Moreover, in spite of the fact that the theoretical principles and aspects according to which the observation is developed are objective for the field, it is also necessary to pay attention to the question of their interpretation by the scientists (Okasha, 2002). That is why it is always necessary to concentrate on the all the details of definite theoretical systems and use only the most objective and relevant elements of them.
We can conclude that Duhem and Quine suggested two rather different approaches to the solution of the problem associated with testing hypotheses with the help of experiments, experiences, and observations.
Nevertheless, the peculiarities of their thesis allowed working out the statement that observations cannot be theory-neutral and function as the arbiters for discussing two or more contradictory theories because any observations always depend on the features and principles of this or that theoretical system within which they are developed.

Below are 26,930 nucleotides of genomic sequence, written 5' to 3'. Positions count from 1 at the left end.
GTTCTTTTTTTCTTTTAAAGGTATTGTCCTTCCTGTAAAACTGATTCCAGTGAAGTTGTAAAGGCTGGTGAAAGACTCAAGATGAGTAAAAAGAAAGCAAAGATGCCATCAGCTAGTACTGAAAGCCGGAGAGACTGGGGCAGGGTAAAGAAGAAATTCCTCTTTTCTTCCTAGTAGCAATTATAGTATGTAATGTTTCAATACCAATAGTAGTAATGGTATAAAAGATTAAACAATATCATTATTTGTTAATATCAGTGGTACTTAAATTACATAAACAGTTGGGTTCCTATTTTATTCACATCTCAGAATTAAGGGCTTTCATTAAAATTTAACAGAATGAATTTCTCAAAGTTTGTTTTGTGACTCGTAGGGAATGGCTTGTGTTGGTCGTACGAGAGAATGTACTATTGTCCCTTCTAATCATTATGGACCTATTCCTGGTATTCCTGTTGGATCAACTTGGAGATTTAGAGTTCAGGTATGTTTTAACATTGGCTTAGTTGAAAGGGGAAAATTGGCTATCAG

The question can also be related to such aspects as the peculiarities of the interpretation. It is impossible to develop and interpret observations without references to the theory. Moreover, having analyzed the elements of the thesis, such scholars as Thomas Kuhn stated that any observations should be considered as theory-laden rather than theory-neutral.
Ben-Menahem, Y. (2006). Conventionalism: From Poincare to Quine. USA: Cambridge University Press.
Borradori, G. (1994). The American philosopher: Conversations with Quine, Davidson, Putnam, Nozick, Danto, Rorty, Cavell, Maclntyre, Kuhn. USA: University of Chicago Press.
Duhem, P. M. M., & Barker, P. (1996). Essays in the history and philosophy of science. USA: Hackett Publishing Company.
Martin, B. (1999). Pierre Duhem: Philosophy and history in the work of a believing physicist. USA: Open Court.
Okasha, S. (2002). Philosophy of science. USA: Oxford University Press.
Philosophy of science: Some notes on Thomas Kuhn’s Structure of Scientific Revolutions. (n.d.). Retrieved from https://new.trinity.edu/
Rosenberg, A. (2011). Philosophy of science: A contemporary introduction. USA: Routledge.